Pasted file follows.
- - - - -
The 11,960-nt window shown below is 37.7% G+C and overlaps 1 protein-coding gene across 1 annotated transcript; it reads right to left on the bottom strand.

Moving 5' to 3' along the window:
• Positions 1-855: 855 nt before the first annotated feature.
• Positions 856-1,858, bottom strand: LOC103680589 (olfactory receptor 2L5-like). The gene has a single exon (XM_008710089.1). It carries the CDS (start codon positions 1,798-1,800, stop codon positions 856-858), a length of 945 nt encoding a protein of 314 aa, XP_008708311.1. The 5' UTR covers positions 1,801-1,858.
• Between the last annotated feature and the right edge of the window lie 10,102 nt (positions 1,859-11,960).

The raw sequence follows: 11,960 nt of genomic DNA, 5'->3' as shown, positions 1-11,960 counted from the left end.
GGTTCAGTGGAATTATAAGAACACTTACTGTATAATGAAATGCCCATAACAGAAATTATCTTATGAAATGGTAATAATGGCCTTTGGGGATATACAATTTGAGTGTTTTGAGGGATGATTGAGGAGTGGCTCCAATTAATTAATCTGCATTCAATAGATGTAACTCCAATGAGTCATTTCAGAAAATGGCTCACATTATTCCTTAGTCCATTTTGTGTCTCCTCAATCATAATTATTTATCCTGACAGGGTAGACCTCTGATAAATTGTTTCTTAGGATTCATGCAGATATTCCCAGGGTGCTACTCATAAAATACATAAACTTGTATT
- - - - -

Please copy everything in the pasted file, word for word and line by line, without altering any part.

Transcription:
The 11,960-nt window shown below is 37.7% G+C and overlaps 1 protein-coding gene across 1 annotated transcript; it reads right to left on the bottom strand.

Moving 5' to 3' along the window:
• Positions 1-855: 855 nt before the first annotated feature.
• Positions 856-1,858, bottom strand: LOC103680589 (olfactory receptor 2L5-like). The gene has a single exon (XM_008710089.1). It carries the CDS (start codon positions 1,798-1,800, stop codon positions 856-858), a length of 945 nt encoding a protein of 314 aa, XP_008708311.1. The 5' UTR covers positions 1,801-1,858.
• Between the last annotated feature and the right edge of the window lie 10,102 nt (positions 1,859-11,960).

The raw sequence follows: 11,960 nt of genomic DNA, 5'->3' as shown, positions 1-11,960 counted from the left end.
GGTTCAGTGGAATTATAAGAACACTTACTGTATAATGAAATGCCCATAACAGAAATTATCTTATGAAATGGTAATAATGGCCTTTGGGGATATACAATTTGAGTGTTTTGAGGGATGATTGAGGAGTGGCTCCAATTAATTAATCTGCATTCAATAGATGTAACTCCAATGAGTCATTTCAGAAAATGGCTCACATTATTCCTTAGTCCATTTTGTGTCTCCTCAATCATAATTATTTATCCTGACAGGGTAGACCTCTGATAAATTGTTTCTTAGGATTCATGCAGATATTCCCAGGGTGCTACTCATAAAATACATAAACTTGTATT